As for the true summit of Shoshala, to date, no team has reached it. “No team has attempted the traverse as the ridge is very undulating and long,” Patil said. “I think personally if one has to go to the true summit they will have to open an entirely new line to reach it.” He added that water troubles have plagued all three teams who have attempted the line, and that the cumbersome traverse would exacerbate these to much greater proportions.
Five people is a rather large team for a big wall rock route, but the tight-knit group reported that they experienced no conflict, and possessed a strong sense of camaraderie. Aher noted that after Trishul Direct the group went to a bouldering area, and many of the Indian climbers they met were inspired by their climb. “So many Indians aspire to do [big walls] but aren’t able to [because] one of the most challenging things about a big wall is having a team,” he said. “It’s rare in India that a big team of climbers can come together so well, cooperate together. Ours is a unique combination of people that have managed to stay together without egos or any other conflict.”
“As a filmmaker, I was hoping for a little conflict maybe,” he added, laughing, “but these guys all go way back. They are like family.”
His film about Trishul Direct will be released December 11, International Mountain Day, free to watch on YouTube.
“Right now we are just happy,” Patil said. “But the minute all of us came down in the village and were having a good time [after the climb] everyone started talking about what will come next. I think we’ll have a new project soon…” He trailed off. “We’re searching for a big wall, and want to highline on the top!” interjected Vartak.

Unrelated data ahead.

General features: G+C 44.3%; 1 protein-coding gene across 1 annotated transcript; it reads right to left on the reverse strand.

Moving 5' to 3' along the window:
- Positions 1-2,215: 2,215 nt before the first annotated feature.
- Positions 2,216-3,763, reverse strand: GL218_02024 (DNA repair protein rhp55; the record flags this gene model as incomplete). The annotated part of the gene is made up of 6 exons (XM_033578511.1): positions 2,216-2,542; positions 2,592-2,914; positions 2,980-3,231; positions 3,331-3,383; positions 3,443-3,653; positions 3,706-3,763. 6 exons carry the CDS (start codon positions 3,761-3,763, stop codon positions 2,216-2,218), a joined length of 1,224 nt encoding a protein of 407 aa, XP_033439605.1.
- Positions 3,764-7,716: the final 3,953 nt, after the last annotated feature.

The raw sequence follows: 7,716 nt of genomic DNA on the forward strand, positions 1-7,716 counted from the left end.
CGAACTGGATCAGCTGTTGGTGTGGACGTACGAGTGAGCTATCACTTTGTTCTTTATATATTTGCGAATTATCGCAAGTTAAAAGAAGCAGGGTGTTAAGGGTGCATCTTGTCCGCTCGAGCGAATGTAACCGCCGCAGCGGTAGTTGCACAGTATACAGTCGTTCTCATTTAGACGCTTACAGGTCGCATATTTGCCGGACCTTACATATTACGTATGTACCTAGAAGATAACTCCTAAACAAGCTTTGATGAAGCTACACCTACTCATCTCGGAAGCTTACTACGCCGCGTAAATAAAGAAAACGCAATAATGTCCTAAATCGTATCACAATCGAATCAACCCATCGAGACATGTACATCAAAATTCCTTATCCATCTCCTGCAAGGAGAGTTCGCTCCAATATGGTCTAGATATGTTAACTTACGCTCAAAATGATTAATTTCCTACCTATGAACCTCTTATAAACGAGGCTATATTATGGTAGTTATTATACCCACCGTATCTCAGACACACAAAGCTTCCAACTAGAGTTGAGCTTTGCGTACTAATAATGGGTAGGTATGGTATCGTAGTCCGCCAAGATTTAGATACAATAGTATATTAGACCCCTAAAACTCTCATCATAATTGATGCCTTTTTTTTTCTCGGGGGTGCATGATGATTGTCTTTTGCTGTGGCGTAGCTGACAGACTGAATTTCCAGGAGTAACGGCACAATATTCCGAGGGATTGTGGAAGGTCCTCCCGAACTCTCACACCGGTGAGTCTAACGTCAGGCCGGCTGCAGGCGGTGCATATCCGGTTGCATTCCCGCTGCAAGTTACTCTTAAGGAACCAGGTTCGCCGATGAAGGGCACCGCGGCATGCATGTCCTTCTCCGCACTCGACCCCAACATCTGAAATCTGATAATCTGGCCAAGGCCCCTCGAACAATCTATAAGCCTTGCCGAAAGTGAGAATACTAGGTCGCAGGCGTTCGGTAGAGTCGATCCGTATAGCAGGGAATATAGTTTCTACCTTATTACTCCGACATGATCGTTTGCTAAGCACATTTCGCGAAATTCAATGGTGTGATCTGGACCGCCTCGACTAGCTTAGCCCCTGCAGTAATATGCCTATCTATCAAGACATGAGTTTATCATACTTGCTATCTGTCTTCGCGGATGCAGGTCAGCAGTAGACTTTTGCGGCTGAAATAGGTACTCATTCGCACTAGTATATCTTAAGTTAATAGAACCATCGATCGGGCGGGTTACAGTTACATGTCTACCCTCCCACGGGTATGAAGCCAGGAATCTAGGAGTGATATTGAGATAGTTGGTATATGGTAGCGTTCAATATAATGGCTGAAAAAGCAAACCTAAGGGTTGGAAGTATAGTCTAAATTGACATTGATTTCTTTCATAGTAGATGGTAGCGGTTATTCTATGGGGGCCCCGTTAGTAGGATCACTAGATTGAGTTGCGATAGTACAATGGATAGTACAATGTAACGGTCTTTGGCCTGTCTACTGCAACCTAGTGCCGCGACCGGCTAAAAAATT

The climbers hope ascents like theirs, Indian teams summiting mountains in their home country, will help pave the way for the Indian climbing community to grow. However, their real goal is not to repeat lines, but to put up their own.
“We’re hoping to train for another project that will be a first ascent,” said Gaikwad. “Our [goal] is to climb the first time.”
Patil added, “Personally, what I felt after climbing [Trishul Direct] is what vision those first climbers had to put up a route in a place like that. It took a lot of exploration. For us, it was easy. There was a film out there, we could just take in all the clues [they left], but that whole process of opening up a new route on a new peak would be a challenge, and I think all of us want to pursue it next time.”
Owen Clarke is a freelance writer living on the road. In addition to spending time in the mountains, he enjoys motorcycles, heavy metal, video games, and key lime pie.